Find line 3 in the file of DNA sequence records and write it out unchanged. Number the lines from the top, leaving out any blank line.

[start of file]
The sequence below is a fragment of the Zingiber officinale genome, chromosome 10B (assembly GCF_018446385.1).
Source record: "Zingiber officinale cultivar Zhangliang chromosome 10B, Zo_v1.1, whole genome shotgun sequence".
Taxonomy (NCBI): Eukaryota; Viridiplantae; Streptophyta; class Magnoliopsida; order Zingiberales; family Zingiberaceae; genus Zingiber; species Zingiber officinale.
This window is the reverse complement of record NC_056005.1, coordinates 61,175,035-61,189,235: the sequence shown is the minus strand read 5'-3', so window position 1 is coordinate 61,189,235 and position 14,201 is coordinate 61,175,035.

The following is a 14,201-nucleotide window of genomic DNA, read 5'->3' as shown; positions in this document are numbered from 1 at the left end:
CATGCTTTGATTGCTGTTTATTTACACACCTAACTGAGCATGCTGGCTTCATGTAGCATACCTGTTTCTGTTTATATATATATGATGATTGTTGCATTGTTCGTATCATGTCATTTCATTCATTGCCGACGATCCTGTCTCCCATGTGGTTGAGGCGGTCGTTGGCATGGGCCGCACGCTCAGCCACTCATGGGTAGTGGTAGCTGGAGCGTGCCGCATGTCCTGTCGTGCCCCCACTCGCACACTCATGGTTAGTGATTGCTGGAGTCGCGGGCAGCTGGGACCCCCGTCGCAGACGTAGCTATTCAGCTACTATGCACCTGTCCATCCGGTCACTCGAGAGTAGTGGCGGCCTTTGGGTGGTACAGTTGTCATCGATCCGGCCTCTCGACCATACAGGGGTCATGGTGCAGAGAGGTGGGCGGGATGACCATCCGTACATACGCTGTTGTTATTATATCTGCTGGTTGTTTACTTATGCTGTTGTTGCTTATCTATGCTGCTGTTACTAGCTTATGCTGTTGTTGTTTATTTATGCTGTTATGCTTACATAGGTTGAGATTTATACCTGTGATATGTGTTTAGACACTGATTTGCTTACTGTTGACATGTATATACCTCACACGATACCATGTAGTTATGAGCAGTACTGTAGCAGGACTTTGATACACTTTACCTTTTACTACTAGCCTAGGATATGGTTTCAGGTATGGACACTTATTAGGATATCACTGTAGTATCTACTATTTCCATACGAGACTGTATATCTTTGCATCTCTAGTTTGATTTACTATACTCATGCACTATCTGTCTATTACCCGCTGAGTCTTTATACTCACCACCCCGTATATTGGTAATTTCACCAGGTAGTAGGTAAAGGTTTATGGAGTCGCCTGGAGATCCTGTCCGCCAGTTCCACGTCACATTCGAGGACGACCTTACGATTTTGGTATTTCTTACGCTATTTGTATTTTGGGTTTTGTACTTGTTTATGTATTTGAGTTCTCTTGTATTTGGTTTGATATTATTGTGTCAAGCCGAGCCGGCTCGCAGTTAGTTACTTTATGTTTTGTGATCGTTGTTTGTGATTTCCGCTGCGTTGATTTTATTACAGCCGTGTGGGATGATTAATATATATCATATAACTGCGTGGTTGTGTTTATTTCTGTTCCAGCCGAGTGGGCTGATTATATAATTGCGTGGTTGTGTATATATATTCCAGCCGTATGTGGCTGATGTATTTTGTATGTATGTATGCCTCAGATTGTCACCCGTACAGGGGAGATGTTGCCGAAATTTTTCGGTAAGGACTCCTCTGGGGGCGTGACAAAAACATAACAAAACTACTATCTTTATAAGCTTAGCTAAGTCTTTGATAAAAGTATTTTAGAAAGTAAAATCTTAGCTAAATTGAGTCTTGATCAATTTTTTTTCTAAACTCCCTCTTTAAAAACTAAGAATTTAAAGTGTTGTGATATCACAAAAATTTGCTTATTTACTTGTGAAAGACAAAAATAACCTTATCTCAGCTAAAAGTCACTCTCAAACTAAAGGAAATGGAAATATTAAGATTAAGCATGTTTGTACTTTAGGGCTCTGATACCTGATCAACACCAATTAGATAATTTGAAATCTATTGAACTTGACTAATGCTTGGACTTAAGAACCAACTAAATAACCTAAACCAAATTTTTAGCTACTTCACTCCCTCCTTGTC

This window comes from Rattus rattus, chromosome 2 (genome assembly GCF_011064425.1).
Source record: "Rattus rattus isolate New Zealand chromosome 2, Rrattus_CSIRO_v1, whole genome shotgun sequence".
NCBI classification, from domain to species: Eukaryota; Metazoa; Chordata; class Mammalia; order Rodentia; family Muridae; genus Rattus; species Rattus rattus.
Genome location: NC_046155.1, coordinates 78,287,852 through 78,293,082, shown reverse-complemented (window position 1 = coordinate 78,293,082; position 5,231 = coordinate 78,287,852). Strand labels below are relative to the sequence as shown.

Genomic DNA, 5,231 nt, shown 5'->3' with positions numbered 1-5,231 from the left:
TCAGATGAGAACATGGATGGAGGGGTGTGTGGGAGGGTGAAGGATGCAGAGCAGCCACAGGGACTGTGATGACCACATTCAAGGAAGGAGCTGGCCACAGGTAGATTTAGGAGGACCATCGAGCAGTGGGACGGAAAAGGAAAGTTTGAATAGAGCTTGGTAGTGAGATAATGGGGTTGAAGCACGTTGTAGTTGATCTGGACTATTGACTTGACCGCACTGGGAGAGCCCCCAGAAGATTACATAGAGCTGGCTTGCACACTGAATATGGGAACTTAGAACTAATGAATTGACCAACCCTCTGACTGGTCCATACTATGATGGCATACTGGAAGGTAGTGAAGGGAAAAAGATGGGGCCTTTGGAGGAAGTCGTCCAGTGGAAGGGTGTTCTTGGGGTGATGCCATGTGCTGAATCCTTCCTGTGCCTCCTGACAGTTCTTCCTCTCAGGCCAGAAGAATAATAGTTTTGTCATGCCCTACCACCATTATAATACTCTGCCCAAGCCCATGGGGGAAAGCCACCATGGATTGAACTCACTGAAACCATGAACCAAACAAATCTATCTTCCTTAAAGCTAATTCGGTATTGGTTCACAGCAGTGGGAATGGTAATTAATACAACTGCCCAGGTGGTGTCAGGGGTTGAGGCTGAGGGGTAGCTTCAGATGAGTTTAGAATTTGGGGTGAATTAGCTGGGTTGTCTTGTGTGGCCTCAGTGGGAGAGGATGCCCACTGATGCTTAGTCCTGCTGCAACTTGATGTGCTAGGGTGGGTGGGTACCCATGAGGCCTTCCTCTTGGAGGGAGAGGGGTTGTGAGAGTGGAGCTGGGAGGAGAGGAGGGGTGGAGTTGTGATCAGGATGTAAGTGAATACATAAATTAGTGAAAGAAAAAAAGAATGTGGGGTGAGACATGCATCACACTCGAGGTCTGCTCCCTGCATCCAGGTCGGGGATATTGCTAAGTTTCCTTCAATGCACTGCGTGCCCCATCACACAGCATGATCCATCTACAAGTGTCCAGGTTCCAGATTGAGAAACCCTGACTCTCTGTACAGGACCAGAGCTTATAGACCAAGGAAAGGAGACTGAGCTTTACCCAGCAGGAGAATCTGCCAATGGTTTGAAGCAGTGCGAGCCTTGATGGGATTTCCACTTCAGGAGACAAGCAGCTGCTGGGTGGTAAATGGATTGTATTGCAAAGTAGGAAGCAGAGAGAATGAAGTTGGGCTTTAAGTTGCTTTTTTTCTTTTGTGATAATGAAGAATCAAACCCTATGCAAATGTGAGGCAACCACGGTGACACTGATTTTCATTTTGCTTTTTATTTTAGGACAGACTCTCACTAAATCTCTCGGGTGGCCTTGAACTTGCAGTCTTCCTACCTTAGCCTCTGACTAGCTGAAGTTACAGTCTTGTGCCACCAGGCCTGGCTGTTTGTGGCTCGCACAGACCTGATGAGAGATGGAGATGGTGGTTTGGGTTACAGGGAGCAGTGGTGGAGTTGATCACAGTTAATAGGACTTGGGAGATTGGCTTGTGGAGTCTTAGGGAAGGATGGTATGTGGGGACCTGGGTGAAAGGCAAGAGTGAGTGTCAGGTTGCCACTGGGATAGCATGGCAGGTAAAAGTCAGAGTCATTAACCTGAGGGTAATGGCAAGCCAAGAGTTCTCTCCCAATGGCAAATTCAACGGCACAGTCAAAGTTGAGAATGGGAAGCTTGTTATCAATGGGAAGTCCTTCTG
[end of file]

Taxonomy (NCBI): Eukaryota; Viridiplantae; Streptophyta; class Magnoliopsida; order Zingiberales; family Zingiberaceae; genus Zingiber; species Zingiber officinale.